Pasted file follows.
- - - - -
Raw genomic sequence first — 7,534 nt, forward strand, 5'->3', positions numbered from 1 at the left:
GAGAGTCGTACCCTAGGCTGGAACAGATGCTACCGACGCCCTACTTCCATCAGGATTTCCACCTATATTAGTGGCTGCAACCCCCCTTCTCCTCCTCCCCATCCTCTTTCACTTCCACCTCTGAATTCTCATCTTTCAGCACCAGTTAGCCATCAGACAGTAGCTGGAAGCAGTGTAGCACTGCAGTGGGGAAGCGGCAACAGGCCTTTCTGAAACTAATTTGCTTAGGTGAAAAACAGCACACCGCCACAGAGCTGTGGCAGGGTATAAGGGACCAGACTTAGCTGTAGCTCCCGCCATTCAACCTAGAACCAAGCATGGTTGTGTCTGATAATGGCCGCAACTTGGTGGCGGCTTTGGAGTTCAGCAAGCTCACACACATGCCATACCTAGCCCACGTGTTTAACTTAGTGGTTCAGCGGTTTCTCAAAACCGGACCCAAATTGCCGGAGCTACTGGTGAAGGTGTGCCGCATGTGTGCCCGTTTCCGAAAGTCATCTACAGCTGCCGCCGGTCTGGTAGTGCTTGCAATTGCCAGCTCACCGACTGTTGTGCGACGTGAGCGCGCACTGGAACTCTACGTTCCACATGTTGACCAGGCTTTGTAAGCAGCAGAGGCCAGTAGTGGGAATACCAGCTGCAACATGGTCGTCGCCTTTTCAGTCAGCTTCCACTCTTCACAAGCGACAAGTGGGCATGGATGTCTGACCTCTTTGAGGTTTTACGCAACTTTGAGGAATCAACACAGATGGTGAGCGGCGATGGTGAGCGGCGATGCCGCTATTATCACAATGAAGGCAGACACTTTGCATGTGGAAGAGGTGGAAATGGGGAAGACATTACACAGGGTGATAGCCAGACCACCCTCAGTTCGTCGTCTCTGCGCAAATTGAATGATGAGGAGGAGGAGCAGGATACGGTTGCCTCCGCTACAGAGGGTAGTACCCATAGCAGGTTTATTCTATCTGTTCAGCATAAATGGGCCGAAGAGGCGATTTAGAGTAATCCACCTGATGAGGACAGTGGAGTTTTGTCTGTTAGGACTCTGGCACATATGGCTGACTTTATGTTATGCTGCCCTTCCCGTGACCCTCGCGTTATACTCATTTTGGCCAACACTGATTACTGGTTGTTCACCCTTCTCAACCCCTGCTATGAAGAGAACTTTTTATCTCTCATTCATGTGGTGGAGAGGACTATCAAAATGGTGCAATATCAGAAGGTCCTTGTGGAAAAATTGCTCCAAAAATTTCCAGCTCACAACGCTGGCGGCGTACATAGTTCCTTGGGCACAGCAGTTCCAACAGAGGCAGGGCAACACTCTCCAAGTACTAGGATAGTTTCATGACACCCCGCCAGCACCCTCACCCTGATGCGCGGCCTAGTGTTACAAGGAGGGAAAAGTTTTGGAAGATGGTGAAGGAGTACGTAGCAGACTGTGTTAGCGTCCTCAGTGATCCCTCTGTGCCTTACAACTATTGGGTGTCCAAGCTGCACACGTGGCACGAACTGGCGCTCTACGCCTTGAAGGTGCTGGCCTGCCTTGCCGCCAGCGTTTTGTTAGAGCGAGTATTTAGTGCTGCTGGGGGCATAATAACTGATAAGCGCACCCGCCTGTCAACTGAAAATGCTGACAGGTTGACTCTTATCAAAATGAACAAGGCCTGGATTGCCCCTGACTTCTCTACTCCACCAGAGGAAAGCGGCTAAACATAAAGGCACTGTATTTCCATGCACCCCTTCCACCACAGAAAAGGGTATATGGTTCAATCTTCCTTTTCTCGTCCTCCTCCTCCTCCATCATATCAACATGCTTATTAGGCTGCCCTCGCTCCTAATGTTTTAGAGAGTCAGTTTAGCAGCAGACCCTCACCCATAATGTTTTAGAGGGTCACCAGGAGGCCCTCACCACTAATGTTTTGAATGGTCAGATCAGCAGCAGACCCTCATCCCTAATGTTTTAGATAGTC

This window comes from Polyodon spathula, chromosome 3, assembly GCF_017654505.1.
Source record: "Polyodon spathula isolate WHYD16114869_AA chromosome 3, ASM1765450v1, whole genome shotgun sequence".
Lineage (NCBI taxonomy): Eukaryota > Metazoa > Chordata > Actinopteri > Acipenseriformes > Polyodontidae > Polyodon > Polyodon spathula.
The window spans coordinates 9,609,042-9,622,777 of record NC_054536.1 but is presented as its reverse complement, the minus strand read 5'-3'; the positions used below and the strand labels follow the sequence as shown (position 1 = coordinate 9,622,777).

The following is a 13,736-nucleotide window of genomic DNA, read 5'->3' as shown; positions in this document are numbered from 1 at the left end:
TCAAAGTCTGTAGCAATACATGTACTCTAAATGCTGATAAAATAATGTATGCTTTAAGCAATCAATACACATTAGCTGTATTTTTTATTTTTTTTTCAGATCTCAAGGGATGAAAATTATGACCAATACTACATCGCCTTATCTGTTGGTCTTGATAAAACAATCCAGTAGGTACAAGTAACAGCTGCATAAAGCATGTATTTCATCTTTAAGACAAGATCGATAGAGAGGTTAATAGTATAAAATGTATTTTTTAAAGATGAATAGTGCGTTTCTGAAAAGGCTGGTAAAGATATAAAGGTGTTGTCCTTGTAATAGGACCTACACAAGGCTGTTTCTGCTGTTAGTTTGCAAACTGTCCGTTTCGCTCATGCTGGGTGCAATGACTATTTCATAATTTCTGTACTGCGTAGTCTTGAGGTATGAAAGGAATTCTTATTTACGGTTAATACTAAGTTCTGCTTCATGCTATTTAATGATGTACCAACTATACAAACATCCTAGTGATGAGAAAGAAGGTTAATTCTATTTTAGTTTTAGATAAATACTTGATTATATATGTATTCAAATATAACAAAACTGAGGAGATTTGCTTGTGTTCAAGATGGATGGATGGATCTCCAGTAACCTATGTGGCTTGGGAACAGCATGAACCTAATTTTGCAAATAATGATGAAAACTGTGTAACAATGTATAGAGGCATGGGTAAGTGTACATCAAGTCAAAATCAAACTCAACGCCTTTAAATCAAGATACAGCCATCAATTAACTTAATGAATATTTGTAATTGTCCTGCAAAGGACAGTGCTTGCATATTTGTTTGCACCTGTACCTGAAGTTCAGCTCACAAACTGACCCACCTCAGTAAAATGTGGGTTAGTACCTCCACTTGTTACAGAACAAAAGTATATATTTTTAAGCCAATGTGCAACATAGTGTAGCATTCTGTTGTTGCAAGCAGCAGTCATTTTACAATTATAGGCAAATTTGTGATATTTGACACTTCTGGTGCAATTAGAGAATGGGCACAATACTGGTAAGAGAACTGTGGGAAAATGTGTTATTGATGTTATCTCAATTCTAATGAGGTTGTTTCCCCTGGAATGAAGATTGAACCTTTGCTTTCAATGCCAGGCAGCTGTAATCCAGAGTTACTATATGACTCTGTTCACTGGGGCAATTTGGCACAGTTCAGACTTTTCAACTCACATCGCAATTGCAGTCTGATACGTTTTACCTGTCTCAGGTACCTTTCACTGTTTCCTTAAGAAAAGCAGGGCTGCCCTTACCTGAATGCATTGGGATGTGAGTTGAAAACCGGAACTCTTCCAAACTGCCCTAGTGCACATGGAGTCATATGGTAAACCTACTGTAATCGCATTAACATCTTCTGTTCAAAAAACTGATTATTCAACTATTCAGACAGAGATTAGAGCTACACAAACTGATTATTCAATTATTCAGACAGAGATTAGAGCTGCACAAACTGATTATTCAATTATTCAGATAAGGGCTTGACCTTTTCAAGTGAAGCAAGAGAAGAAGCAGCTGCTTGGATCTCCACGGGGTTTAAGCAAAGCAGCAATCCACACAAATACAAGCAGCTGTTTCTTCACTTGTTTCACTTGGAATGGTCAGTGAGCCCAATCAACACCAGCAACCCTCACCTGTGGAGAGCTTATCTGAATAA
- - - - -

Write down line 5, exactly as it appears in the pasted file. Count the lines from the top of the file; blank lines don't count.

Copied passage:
Lineage (NCBI taxonomy): Eukaryota > Metazoa > Chordata > Actinopteri > Acipenseriformes > Polyodontidae > Polyodon > Polyodon spathula.